Hannah admitted she is not scared of catching coronavirus – and is actually more frightened by the prospect of not being able to feed her children.
““I am not worried about catching the virus ... personally, that is not what is scaring me right now. I am more frightened about how I am going to feed my family.”
“I am not worried about catching the virus ourselves as I don’t think we will end up in hospital with it.
“We don’t have underlying health problems so we would probably have a week of feeling like hell with bad flu, but come through it.
“But personally, that is not what is scaring me right now. I am more frightened about how I am going to feed my family.
’However, I feel like that’s something I can’t voice as people think you are being disrespectful to the vulnerable population.
“If people stopped panic buying, it would take away a lot of the stress.”
Action For Children has launched an emergency coronavirus appeal to provide essentials to vulnerable families.
The charity has reported families being most worried about affording food, electricity and gas and nappies.
Sonia James, who lives in Norfolk, is married to Peter and has children Oliver, four and Amelia, 18 months.
She says that while her husband is still working as he delivers parcels, the future is uncertain and they are still having to pay for their daughter’s nursery fees even though she is not going.
She told HuffPost UK that with her children being so young, it is difficult for them to understand the situation.
“Oliver only started school in September and had only been there for six months before all this happened.
“Now he is at home, I am trying to carry on with his education but he thinks it is a holiday and doesn’t understand. All he knows is that there is a “bad virus” but is too young to realise what is going on.
“But it is difficult to try to get Oliver to do his home working packs as with Amelia being 18 months, she constantly wants my full attention.
“My concern is that the hard work of the last six months will decline and when he goes back to school, it will be like starting from scratch.
“When it comes to food, Oliver wants to eat everything in sight because he is at home. So we have had to limit his snacks.”
Sonia is worried about the extra costs of food and paying the bills but has welcomed the lockdown. “We need this lockdown so we can get through this quicker and get out of it quicker.”
“Feeding them an extra meal and snacks every day is going to affect me a lot financially. Even people with two-parent families with both working will be hit hard as most people live week-to-week.””
Becky Lane, who lives in Bristol, is single mum to Lexi, six and Lily, two. She says when her children are in the house at weekends and school holidays, they eat a lot more and the period of lockdown and being off school is going to hit her and other families hard.
“My children get up at 6am and have their breakfast at 7am. By 9am, they want something else and by 11am, they are hungry for their dinner.
“If they were at school, they would get a hot meal and a snack and with being so busy, they wouldn’t think about food all the time.
“Feeding them an extra meal and snacks every day is going to affect me a lot financially. Even people with two-parent families with both working will be hit hard as most people live week-to-week.”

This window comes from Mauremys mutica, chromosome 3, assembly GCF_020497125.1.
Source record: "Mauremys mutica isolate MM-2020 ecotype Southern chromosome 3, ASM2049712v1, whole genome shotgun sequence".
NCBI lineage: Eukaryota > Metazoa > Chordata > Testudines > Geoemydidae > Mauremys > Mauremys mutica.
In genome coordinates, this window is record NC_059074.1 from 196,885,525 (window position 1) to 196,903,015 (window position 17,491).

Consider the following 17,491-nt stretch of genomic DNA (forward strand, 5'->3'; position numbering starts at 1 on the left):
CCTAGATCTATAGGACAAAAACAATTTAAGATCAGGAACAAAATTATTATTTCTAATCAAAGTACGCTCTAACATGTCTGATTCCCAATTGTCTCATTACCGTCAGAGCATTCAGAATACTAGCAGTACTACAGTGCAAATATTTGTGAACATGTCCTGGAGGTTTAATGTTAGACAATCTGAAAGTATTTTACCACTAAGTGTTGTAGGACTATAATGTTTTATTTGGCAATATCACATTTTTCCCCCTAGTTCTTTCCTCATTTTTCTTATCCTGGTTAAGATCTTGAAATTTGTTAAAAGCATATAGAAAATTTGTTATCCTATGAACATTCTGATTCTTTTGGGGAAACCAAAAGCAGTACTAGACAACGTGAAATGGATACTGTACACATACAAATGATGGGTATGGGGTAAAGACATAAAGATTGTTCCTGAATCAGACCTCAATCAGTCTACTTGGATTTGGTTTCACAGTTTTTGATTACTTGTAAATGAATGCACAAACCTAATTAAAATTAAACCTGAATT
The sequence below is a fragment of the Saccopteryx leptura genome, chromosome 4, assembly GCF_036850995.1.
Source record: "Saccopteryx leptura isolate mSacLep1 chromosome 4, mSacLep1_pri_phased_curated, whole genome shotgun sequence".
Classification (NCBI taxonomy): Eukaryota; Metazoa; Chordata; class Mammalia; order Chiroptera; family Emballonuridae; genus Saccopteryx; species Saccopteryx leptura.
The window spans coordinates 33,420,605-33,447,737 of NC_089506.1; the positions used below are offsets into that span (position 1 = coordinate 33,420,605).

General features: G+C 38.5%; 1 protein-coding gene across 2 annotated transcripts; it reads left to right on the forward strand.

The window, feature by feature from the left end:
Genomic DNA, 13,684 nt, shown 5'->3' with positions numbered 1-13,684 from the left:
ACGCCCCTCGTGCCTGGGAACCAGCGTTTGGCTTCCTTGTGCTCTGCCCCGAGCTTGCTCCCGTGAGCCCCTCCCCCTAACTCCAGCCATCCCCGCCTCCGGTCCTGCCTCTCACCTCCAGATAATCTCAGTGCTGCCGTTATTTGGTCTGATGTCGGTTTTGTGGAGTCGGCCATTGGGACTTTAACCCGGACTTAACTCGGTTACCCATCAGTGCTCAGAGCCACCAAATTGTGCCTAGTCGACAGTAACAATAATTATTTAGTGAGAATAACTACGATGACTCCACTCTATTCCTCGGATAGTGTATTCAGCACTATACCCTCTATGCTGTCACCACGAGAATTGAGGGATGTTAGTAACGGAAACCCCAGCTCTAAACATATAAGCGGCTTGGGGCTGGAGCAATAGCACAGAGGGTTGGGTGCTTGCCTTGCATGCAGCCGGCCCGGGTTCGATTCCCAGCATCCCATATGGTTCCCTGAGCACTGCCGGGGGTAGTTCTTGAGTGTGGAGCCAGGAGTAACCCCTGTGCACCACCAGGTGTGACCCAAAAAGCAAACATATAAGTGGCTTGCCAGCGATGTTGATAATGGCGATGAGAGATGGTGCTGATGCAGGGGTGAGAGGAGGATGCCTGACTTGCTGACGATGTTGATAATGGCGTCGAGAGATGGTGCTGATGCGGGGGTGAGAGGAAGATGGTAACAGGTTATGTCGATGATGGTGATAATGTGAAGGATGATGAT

The government has stated that children who were on free school meals will be eligible for supermarket vouchers. But Becky says while this is a good idea, it will be “pointless” if people can’t get out to the shops to spend them or if the shops don’t have what they need due to people panic buying.
Helen Baker, 49, who lives in Devon, is a full-time carer for her seven-year-old son Sam who is autistic.
She is concerned about their financial predicament and how they will afford to put food on the table as her husband Chris is a self employed taxi driver and the impact of coronavirus is already hitting their income hard.
“Now we are on lockdown, my husband is getting no taxi work at all.” she told HuffPost UK. “The measures in place for self employed people at the moment are abysmal as all they can access is Universal Credit.
“My husband is trying to look for other ways of earning but we live in an economically deprived area and everyone is in the same position.
“I am worried about buying food and putting gas and electricity on the meter. We’re literally living hand-to-mouth and I am worried about running out of money and not being able to put food on the table or how long it will be before we get Universal Credit.
“I am struggling mentally and trying not to panic. But it’s difficult when you get up in the morning and worry about whether we’ll be able to buy bread or milk.”
Helen says she’d welcome a “rationing” system. “At least we would all know what we would get and it would be fair and we could stretch it out.” she said.
Her son’s autism also presents extra issues and he is particularly picky and fussy about what he eats. Routine is also essential to him and Helen says it is difficult to get him to cope with doing schoolwork at home as it is not the routine he is used to.
“When Sam is at school and in a structured routine, he is fine. But at home, he just wants snacks all the time. I don’t know if it is a comfort thing or part of him being on the spectrum.
“I am trying to take each day as it comes and focus on what we can do and not think about what we can’t otherwise I would just be sat in the house in tears.”
- To support Action For Children’s emergency coronavirus appeal to help families cover the cost of basics, visit: actionforchildren.org.uk, call 0300 123 2112 or text CHILDREN to 70175 to donate £5.